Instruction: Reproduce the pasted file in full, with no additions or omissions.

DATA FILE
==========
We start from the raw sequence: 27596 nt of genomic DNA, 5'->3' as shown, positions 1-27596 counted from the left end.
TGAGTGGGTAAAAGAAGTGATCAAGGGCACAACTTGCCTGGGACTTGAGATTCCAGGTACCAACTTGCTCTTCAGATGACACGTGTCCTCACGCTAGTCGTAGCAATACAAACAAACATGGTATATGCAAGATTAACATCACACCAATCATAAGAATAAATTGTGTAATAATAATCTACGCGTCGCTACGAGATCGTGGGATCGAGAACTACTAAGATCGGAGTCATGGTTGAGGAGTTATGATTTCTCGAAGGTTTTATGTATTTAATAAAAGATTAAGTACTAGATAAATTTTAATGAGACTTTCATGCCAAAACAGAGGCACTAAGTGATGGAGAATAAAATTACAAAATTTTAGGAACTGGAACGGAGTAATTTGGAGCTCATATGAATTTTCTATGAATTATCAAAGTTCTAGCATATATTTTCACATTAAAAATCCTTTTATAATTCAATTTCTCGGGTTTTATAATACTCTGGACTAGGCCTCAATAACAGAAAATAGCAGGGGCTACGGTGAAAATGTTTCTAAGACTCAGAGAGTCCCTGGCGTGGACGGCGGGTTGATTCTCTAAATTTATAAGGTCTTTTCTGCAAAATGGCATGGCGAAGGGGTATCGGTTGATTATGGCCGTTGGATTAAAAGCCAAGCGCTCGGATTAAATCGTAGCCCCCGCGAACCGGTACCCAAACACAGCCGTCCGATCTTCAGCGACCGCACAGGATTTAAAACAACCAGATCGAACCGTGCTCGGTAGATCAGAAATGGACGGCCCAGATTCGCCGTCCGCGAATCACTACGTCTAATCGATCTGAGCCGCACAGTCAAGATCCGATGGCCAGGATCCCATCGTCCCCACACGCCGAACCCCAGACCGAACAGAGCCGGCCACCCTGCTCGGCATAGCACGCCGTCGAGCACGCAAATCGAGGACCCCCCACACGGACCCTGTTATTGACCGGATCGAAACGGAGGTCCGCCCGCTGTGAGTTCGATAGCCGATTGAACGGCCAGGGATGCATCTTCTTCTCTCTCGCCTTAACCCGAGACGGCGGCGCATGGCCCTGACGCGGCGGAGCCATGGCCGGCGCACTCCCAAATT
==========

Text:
We start from the raw sequence: 27596 nt of genomic DNA, 5'->3' as shown, positions 1-27596 counted from the left end.
TGAGTGGGTAAAAGAAGTGATCAAGGGCACAACTTGCCTGGGACTTGAGATTCCAGGTACCAACTTGCTCTTCAGATGACACGTGTCCTCACGCTAGTCGTAGCAATACAAACAAACATGGTATATGCAAGATTAACATCACACCAATCATAAGAATAAATTGTGTAATAATAATCTACGCGTCGCTACGAGATCGTGGGATCGAGAACTACTAAGATCGGAGTCATGGTTGAGGAGTTATGATTTCTCGAAGGTTTTATGTATTTAATAAAAGATTAAGTACTAGATAAATTTTAATGAGACTTTCATGCCAAAACAGAGGCACTAAGTGATGGAGAATAAAATTACAAAATTTTAGGAACTGGAACGGAGTAATTTGGAGCTCATATGAATTTTCTATGAATTATCAAAGTTCTAGCATATATTTTCACATTAAAAATCCTTTTATAATTCAATTTCTCGGGTTTTATAATACTCTGGACTAGGCCTCAATAACAGAAAATAGCAGGGGCTACGGTGAAAATGTTTCTAAGACTCAGAGAGTCCCTGGCGTGGACGGCGGGTTGATTCTCTAAATTTATAAGGTCTTTTCTGCAAAATGGCATGGCGAAGGGGTATCGGTTGATTATGGCCGTTGGATTAAAAGCCAAGCGCTCGGATTAAATCGTAGCCCCCGCGAACCGGTACCCAAACACAGCCGTCCGATCTTCAGCGACCGCACAGGATTTAAAACAACCAGATCGAACCGTGCTCGGTAGATCAGAAATGGACGGCCCAGATTCGCCGTCCGCGAATCACTACGTCTAATCGATCTGAGCCGCACAGTCAAGATCCGATGGCCAGGATCCCATCGTCCCCACACGCCGAACCCCAGACCGAACAGAGCCGGCCACCCTGCTCGGCATAGCACGCCGTCGAGCACGCAAATCGAGGACCCCCCACACGGACCCTGTTATTGACCGGATCGAAACGGAGGTCCGCCCGCTGTGAGTTCGATAGCCGATTGAACGGCCAGGGATGCATCTTCTTCTCTCTCGCCTTAACCCGAGACGGCGGCGCATGGCCCTGACGCGGCGGAGCCATGGCCGGCGCACTCCCAAATT